Superintendent of Perry Township Schools
I hated to get shots in my arm while growing up. Even today, I just look the other way and close my eyes when I’m about to get one. However, we all realize that immunizations are important to protect the health of our students.
Close monitoring of vaccination records protects everyone in our community from diseases. When 95 percent of the population is fully inoculated, this reaches a safe threshold of immunity. With contagious diseases such as pertussis, measles, mumps and the chicken pox, the more individuals who are immunized, the smaller the likelihood of an infectious disease outbreak.
Clearly, immunizations are an important requirement for all of our students. Inoculations help assure children the rewards of not only a healthy life but also increased school attendance rates, which ultimately leads to improved academic skills.
Outbreaks such as the measles and whooping cough still occur. However, making sure children stay up-to-date with vaccinations is the best way to protect your communities and schools from outbreaks, which can cause unnecessary illnesses and loss of valuable instructional time.
Parents are required to submit shot records upon enrolling their children. Our secretarial staff then provides copies to the clinic staff. This increases our compliance rate, which is reported annually to the Indiana Department of Education.
There are new requirements this year: booster shots for children entering kindergarten or sixth or 12th grade. Students who still need the required immunizations are encouraged to make an appointment at their doctor’s office or with the Marion County Public Health Department.
The department provides free vaccinations for people who qualify and a flat fee of $10 for all others. There are walk-in and appointment-only hours at 505 E. National Ave., 783-2474, and 2532 E. Stop 11 Road, 883-3165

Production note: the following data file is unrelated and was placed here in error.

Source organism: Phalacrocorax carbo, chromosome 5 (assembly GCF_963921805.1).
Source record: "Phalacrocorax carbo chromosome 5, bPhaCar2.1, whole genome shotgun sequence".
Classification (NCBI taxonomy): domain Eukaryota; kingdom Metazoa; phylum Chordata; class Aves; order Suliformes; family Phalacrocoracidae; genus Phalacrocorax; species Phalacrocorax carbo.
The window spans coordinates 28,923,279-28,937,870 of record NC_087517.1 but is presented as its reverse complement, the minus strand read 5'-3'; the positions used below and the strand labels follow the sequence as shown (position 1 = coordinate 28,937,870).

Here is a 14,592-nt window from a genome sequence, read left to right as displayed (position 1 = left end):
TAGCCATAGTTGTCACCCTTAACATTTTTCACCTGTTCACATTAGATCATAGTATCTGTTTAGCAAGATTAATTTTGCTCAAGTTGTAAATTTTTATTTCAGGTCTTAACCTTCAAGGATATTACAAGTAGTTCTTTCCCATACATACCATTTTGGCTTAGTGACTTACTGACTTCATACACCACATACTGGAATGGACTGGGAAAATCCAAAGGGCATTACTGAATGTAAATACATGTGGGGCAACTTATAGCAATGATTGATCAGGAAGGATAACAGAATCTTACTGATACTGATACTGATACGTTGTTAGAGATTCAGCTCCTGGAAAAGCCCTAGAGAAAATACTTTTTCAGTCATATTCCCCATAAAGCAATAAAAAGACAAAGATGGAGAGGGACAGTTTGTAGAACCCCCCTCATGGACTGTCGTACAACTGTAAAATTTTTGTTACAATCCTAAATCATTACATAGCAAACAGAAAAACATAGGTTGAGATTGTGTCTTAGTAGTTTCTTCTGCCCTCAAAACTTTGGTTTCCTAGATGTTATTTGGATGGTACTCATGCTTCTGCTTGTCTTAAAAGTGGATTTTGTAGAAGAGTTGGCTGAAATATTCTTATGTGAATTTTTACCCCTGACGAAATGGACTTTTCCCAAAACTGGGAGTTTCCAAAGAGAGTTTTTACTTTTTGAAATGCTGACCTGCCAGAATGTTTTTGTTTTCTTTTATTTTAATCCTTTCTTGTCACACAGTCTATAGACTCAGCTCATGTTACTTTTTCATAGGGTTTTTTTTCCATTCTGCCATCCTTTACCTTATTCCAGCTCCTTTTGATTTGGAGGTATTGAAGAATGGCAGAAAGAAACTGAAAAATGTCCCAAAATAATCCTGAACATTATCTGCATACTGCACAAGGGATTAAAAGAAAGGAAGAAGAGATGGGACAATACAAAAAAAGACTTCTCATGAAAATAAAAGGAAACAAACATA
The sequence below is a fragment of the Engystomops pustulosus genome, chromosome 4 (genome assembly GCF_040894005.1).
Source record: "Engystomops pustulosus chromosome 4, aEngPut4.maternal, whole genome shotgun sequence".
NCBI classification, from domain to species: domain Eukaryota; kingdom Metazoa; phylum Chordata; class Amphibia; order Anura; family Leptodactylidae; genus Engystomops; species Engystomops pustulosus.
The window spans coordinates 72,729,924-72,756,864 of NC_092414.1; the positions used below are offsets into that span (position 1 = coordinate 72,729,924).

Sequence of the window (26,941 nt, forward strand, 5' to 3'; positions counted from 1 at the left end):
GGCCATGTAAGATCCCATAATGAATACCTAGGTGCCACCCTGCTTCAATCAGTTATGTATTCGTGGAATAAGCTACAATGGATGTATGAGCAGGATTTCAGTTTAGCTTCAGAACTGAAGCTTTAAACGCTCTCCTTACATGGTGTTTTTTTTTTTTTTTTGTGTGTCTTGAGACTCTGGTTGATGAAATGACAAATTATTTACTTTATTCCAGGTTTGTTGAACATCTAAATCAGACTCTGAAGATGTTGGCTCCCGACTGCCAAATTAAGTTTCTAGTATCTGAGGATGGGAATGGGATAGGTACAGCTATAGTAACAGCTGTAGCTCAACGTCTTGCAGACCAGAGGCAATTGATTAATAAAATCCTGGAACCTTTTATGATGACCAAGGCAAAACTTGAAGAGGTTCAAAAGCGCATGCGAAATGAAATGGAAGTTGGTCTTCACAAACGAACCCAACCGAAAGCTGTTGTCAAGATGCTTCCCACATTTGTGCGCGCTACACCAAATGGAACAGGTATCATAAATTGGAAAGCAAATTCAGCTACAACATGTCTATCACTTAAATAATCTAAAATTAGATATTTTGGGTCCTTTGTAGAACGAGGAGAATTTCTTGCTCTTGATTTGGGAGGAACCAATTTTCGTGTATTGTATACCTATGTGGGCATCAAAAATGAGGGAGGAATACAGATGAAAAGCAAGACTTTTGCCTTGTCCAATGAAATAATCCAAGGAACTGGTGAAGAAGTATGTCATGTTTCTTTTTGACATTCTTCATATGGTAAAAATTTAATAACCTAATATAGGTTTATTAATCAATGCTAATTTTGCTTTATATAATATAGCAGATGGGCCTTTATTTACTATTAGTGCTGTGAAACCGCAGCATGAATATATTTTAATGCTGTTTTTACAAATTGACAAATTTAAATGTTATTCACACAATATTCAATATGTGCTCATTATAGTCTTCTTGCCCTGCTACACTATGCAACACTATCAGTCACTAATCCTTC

On Monday, Aug. 17, students who are not current with their vaccinations will be excluded from attending school. This is in accordance with Indiana state law.
The health of our children is important in Perry Township. The district has policies and procedures in place not only for immunizations but also for the use of medications at school, self-administered medications, accidents that may occur and medical emergencies. EpiPens (adult and junior) are stocked in all clinics for cases of suspected anaphylactic reaction.
In the elementary schools a form must be completed by staff anytime a student is sent to the clinic for unscheduled reasons. The form promotes the safety of our students by documenting the visit and monitoring for possible health issues. It is important to know who is being evaluated for medical reasons and why.
Nurses and clinic assistants complete clinical documentation by computer in Skyward, the district’s student management system. This process tracks the work completed and may help discover undiagnosed conditions by tracking patterns of students visiting the clinic. All schools have clinics that are staffed and under the direction of registered nurse Esther Moeller.
In summary, healthy kids are happier kids, and happier kids tend to do better in school.
Thanks to our families who ensure their children are current with their immunizations.